“Because most of the fish’s body is about the same density as water, sounds would normally pass through the fish without being detected. However, fish have special ways to detect sounds. One way is using the otoliths. When the sound hits the fish, the body moves with the sound field. However, the otoliths, being much denser, do not move, and they rub against the sensory structures in the ear.
“Many fish, such as marlin, have a second way of potentially getting sound to the ear. This is because the swim bladder is filled with air. The air is not dense, and so when a sound comes along, the swim bladder starts to vibrate just like the walls of an air-filled balloon do when you make excessively loud sounds nearby.
“These vibrations produce a very quiet sound from the swim bladder that may go to the inner ear and stimulate the otoliths just like the sounds that directly go to the ear. However, this sound decreases as it goes from the swim bladder, and participates in hearing only if the swim bladder and ear are near one another. Otherwise, the swim bladder sound is too low to be detectable.”
Of course, one wonders why there are these two paths of sound to the ear? Much research performed in labs around the world have shown that in species where the swim bladder does not contribute to hearing, the fish can hear up to about 500 Hz, whereas species that have a swim bladder near the ear can hear up to about 4,000 Hz.”
While this information might be helpful to fishermen, it doesn’t really explain how a fish in the 40-fathom range can become aware of a vessel and baits running overhead. Fish aren’t really attracted to—or even spooked by—the sounds produced by splashing lures or water sprayed off the hull because they might be used to those sounds.
What we do know in terms of sounds that might spark a pelagic’s interest comes from studies done by scientists on captive bluefin tuna. In these studies, Popper and his colleagues trained the tuna to go to a feeding site near the center of a large tank whenever they heard a particular sound. The fish were first trained to go to a light at the feeding site, and over time, the researchers dimmed the light and raised the sound level. Eventually, the tuna would swim around the edges of the tank until they heard a sound, and then go to the center to be rewarded with food. If the fish did not hear the sound, they would not go to the feeder. By playing different sounds, the scientists could figure out which sounds the tuna could hear and which they could not, similar to a human-hearing test where audiologists ask the person to raise their hand when they hear a sound. If no sound is heard, the hand is not raised.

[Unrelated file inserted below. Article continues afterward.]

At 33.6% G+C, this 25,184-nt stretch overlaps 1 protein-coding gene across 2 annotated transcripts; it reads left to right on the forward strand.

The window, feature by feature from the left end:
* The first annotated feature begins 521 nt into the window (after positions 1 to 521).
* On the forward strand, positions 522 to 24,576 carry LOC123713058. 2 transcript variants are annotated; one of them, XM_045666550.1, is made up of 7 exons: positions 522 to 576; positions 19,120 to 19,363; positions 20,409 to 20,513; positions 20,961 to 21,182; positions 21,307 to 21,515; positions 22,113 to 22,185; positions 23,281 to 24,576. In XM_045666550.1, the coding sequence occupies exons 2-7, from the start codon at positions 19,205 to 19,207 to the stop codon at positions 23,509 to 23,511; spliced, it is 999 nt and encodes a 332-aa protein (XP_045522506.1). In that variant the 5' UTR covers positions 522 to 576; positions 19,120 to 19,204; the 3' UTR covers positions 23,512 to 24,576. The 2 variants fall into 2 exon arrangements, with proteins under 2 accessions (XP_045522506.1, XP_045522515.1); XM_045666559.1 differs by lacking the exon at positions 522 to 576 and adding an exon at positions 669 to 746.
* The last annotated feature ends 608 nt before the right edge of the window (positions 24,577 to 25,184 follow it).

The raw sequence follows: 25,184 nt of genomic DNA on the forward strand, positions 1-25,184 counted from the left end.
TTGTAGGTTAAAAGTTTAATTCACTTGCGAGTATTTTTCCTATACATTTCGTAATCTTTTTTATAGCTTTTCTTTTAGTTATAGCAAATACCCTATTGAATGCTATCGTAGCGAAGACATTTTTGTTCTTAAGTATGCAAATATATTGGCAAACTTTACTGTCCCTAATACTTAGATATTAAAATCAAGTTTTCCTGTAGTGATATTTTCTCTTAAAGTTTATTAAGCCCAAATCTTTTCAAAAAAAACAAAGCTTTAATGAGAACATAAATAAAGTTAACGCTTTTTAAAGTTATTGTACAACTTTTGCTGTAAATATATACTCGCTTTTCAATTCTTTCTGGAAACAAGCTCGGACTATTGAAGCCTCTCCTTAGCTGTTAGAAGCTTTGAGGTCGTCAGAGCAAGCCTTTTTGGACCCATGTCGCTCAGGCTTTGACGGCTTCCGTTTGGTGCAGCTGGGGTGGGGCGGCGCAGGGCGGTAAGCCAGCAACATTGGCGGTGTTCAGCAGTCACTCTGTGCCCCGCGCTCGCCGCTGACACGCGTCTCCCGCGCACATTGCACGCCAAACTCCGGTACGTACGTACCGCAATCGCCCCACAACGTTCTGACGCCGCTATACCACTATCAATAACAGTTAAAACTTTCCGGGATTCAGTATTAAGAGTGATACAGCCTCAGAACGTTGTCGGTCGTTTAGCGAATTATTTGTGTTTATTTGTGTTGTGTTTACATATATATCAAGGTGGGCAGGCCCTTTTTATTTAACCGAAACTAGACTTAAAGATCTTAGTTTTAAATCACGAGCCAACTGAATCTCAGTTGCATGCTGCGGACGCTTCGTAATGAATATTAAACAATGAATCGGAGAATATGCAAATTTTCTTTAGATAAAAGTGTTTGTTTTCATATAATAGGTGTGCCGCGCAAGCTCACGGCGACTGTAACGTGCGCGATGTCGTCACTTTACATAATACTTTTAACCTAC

As a result, the fish were able to “tell” the researchers which sounds they could hear and which they could not. Subsequently, it was discovered that bluefin can detect sounds from below 200 Hz to about 800 Hz, or 200 to 800 cycles per second. However, the tuna did not respond to frequencies above that range, indicating they could not hear them.
The researchers also found that bluefin tuna were most sensitive to sounds at 500 Hz, which is around the same frequency that anchovies and squids produce when schooling, according to a 1960s study by Dr. James M. Moutlon. This is also the same range of frequencies that Dr. Robert Iversen showed in Hawaii in the 1960s that other tuna species can hear.
GF Timofeev found in 1965 that skipjack tuna produce “knocks” in the 500 to 700 Hz sweet spot that appear to cue their schools to sound or relocate. This data also suggests tunas hear in the 200 to 800 Hz range, and are most sensitive to sounds in the 500 Hz zone. In contrast, humans are able to distinguish sounds from 20 Hz to about 20,000 Hz, but we decline at the higher frequencies as we age.
Iversen’s research found that loud and sudden sounds in the 500 Hz range would cause the tuna to dart away from the source. However, a steady signal would not result in a similar response. Iversen did, however, learn that sudden, loud 500 Hz sounds would push the tuna away from the source, and they were able to steer the tuna toward certain areas of the tank using this method. These results fit in with the findings that other fish and sharks are most interested in sounds that are of short duration and, in some ways, resemble those made by a fish or person splashing in the water.